Have you ever been stung, hurt or infuriated by a cutting review? Or have you ever gotten a desperate phone call from a friend who’s trying to recover from a degrading insult that appeared in print?
Now is the time to get help in coping with such reviews. Come to a panel entitled “Protecting Your Passion: Surviving the Negative Review” tonight from 6–8 pm at Gibney Dance on Chambers Street and find out about a new service. The panel is co-presented by the Dancers’ Resource, a program of The Actors Fund (which, by the way, is merging with Career Transition For Dancers). Bebe Neuwirth, who founded the Dancers’ Resource to help dancers cope with injuries of another kind (the physical kind), will be on hand to explain the services that the Dancers’ Resource provides. The Dancers’ Resource coordinator Amy Wilder will announce a new service to help dancers around the country cope with upsetting reviews. Choreographers David Parker, Ann Marie De Angelo, Nia Love and Sam Kim will talk about the impact of negative reviews on them and how they’ve moved past them to continue their work. I will be moderating.
The panel is part of Gibney Dance’s Center Line series. For more information, click here.
Essential oils sometimes get a bad rap.Between the aggressive social media marketing for the products and the sometimes magical-sounding claims about their healing properties, it's easy to forget what they can actually do.But if you look beyond the pyramid schemes and exaggerations, experts believe they have legit benefits to offer both mind and body.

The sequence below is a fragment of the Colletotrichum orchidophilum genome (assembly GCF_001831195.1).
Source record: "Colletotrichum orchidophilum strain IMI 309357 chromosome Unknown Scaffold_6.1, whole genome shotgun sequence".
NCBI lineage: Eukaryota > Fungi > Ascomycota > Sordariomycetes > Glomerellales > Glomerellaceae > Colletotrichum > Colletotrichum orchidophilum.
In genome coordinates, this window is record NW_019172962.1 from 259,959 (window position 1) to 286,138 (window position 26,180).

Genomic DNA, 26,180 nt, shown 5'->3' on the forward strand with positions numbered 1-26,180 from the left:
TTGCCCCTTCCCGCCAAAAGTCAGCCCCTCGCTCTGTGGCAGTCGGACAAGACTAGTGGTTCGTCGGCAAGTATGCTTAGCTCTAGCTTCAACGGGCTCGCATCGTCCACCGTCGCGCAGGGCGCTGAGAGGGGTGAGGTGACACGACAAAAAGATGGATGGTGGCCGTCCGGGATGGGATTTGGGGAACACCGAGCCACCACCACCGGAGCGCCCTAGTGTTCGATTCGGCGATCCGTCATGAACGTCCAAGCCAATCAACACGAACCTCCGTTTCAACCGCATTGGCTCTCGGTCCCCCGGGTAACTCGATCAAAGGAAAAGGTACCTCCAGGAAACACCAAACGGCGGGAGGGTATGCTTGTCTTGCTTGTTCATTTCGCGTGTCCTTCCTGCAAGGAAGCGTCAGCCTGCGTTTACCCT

How can dancers take advantage of their medicinal properties? We asked Amy Galper, certified aromatherapist and co-founder of the New York Institute of Aromatic Studies:
Karen Azenberg, a past president of the Stage Directors and Choreographers Society, stumbled on something peculiar before the union's 2015 move to new offices: a 52-year-old sealed envelope with a handwritten note attached. It was from Agnes de Mille, the groundbreaking choreographer of Oklahoma! and Rodeo. De Mille, a founding member of SDC, had sealed the envelope with gold wax before mailing it to the union and asking, in a separate note, that it not be opened. The reason? "It is the outline for a play, and I have no means of copyrighting…The material is eminently stealable."